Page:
Darrelle Revis – CB, Buccaneers
Now further removed from the ACL injury that ended his 2012 season, the shutdown corner fills the void created by the departure of Aqib Talib.
Brandon Browner – CB, Seahawks
Must serve a four-game suspension to start the season, but provides the team with a physical cornerback to complement Revis.
Brandon LaFell – WR, Panthers
Adds size and experience to the wideout corps, but has plenty of competition for targets.
Dominique Easley – DT, Florida (Round 1, 29th Overall)
Has a history of knee woes, but he'll provide some much-needed interior line depth and a disruptive presence when healthy.
Jimmy Garoppolo – QB, Eastern Illinois (Round 2, 62nd Overall)
Tom Brady's potential successor is destined for third-string duties as long as Ryan Mallett remains on the team.
James White – RB, Wisconsin (Round 4, 130th Overall)
A depth back for now, but Stevan Ridley, Shane Vereen and Brandon Bolden are all eligible for free agency next year.
Aqib Talib – CB, Broncos
Earned a big contract with Denver, but the addition of Revis fills the void.
LeGarrette Blount – RB, Steelers
Entered the 2013 season as an unheralded offseason pickup and ended it as the Patriots' lead back after Stevan Ridley struggled to hold on to the ball.
THE GROUND GAME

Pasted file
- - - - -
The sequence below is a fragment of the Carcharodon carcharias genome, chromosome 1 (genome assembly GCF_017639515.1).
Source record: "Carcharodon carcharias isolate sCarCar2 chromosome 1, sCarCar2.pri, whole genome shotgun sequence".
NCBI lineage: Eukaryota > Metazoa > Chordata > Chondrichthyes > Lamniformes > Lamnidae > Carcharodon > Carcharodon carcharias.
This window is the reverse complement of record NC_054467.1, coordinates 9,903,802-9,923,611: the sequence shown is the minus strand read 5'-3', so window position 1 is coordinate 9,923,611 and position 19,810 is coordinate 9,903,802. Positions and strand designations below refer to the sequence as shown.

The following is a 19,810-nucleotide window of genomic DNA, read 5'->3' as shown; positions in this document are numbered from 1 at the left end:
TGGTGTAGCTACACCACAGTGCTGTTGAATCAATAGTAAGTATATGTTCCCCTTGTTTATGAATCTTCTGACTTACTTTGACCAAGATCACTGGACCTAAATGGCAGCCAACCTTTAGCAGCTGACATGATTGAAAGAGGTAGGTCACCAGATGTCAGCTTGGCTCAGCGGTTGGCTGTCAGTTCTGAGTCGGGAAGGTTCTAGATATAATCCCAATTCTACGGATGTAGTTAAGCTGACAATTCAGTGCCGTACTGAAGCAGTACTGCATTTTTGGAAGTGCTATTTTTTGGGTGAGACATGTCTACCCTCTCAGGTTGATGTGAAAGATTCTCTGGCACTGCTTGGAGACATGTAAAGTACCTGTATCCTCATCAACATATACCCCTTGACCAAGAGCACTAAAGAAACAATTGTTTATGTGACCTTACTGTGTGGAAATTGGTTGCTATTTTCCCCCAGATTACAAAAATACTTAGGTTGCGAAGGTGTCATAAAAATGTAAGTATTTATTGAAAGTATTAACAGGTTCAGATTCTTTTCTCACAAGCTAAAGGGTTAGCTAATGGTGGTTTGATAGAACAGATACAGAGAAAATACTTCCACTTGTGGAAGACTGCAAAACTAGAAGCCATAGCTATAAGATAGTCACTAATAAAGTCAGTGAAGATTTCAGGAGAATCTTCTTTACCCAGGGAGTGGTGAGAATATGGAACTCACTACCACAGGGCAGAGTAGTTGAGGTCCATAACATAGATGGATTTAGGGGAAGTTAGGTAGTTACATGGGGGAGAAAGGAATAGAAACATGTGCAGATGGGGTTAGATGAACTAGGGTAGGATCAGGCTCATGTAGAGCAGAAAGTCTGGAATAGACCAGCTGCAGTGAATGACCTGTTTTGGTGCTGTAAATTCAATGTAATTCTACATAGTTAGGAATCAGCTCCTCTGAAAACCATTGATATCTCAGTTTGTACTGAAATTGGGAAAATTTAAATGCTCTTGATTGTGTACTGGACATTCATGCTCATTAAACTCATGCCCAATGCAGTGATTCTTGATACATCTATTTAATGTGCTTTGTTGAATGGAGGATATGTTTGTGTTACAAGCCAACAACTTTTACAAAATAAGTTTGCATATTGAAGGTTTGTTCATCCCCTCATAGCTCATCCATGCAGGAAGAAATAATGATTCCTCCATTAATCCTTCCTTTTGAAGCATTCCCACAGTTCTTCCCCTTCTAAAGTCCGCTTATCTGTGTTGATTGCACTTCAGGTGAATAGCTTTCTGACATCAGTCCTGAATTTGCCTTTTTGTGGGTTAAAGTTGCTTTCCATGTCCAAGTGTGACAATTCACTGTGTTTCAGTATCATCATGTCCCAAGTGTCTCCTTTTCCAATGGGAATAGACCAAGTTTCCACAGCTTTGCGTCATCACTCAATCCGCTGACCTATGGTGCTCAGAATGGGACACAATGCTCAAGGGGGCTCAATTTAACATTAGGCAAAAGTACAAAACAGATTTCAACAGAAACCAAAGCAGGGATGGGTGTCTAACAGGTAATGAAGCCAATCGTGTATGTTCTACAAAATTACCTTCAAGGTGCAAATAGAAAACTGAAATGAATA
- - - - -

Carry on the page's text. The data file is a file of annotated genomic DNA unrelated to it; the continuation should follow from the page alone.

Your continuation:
After rushing for 1,263 yards and 12 touchdowns in 2012, Stevan Ridley appeared poised to secure a grip on the Patriots' top rushing job. Ball-security issues plagued him last season, however, and his production dropped to 773 yards and seven touchdowns in 14 games. Things bottomed out for him when he was made a healthy inactive in Week 13 after three straight games with lost fumbles. As a result, the bruising LeGarrette Blount shouldered a larger role than expected, racking up 772 rushing yards and seven TDs of his own. He parlayed the effort into a two-year contract with the Steelers. His departure opens the door for Ridley to make a case to re-emerge as the Patriots' lead back, but versatile backfield weapon Shane Vereen is still around and should also carve out a significant role in the offense. After breaking his wrist in Week 1, and missing the next eight games, Vereen ended up rushing for 208 yards on 44 attempts, while also catching 47 passes for 427 yards, adding four total touchdowns. This season, it's not hard to imagine an effective one-two punch of Ridley as the power back and Vereen as the change-of-pace/pass-catching complement. Brandon Bolden returns to provide depth and a power alternative, should Ridley's fumbling become an issue again. With the three aforementioned backs all eligible for free agency next year, the Patriots drafted James White, a player whose skill-set largely mirrors Vereen's, in the fourth round of May's draft.